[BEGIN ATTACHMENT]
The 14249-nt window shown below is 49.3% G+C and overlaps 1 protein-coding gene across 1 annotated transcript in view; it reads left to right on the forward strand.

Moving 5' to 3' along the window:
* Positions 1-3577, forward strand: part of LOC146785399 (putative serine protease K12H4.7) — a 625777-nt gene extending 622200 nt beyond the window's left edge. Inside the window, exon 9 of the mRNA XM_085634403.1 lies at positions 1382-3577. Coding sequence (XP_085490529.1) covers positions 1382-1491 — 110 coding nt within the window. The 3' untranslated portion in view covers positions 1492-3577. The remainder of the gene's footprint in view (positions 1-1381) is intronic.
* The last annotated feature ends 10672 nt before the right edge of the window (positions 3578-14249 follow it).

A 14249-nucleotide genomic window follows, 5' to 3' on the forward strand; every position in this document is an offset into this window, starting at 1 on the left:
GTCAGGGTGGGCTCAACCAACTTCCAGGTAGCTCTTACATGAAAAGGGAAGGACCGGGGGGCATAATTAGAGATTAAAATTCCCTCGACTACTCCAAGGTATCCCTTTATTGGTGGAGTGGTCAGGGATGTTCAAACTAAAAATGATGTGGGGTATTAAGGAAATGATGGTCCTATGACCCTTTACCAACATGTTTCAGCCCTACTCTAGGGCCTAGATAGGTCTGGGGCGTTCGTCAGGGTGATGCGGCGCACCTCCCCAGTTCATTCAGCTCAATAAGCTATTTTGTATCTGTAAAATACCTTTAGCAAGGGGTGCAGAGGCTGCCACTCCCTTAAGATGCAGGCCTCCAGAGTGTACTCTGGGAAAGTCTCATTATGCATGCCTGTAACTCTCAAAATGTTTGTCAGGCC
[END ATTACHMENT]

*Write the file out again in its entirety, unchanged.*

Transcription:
The 14249-nt window shown below is 49.3% G+C and overlaps 1 protein-coding gene across 1 annotated transcript in view; it reads left to right on the forward strand.

Moving 5' to 3' along the window:
* Positions 1-3577, forward strand: part of LOC146785399 (putative serine protease K12H4.7) — a 625777-nt gene extending 622200 nt beyond the window's left edge. Inside the window, exon 9 of the mRNA XM_085634403.1 lies at positions 1382-3577. Coding sequence (XP_085490529.1) covers positions 1382-1491 — 110 coding nt within the window. The 3' untranslated portion in view covers positions 1492-3577. The remainder of the gene's footprint in view (positions 1-1381) is intronic.
* The last annotated feature ends 10672 nt before the right edge of the window (positions 3578-14249 follow it).

A 14249-nucleotide genomic window follows, 5' to 3' on the forward strand; every position in this document is an offset into this window, starting at 1 on the left:
GTCAGGGTGGGCTCAACCAACTTCCAGGTAGCTCTTACATGAAAAGGGAAGGACCGGGGGGCATAATTAGAGATTAAAATTCCCTCGACTACTCCAAGGTATCCCTTTATTGGTGGAGTGGTCAGGGATGTTCAAACTAAAAATGATGTGGGGTATTAAGGAAATGATGGTCCTATGACCCTTTACCAACATGTTTCAGCCCTACTCTAGGGCCTAGATAGGTCTGGGGCGTTCGTCAGGGTGATGCGGCGCACCTCCCCAGTTCATTCAGCTCAATAAGCTATTTTGTATCTGTAAAATACCTTTAGCAAGGGGTGCAGAGGCTGCCACTCCCTTAAGATGCAGGCCTCCAGAGTGTACTCTGGGAAAGTCTCATTATGCATGCCTGTAACTCTCAAAATGTTTGTCAGGCC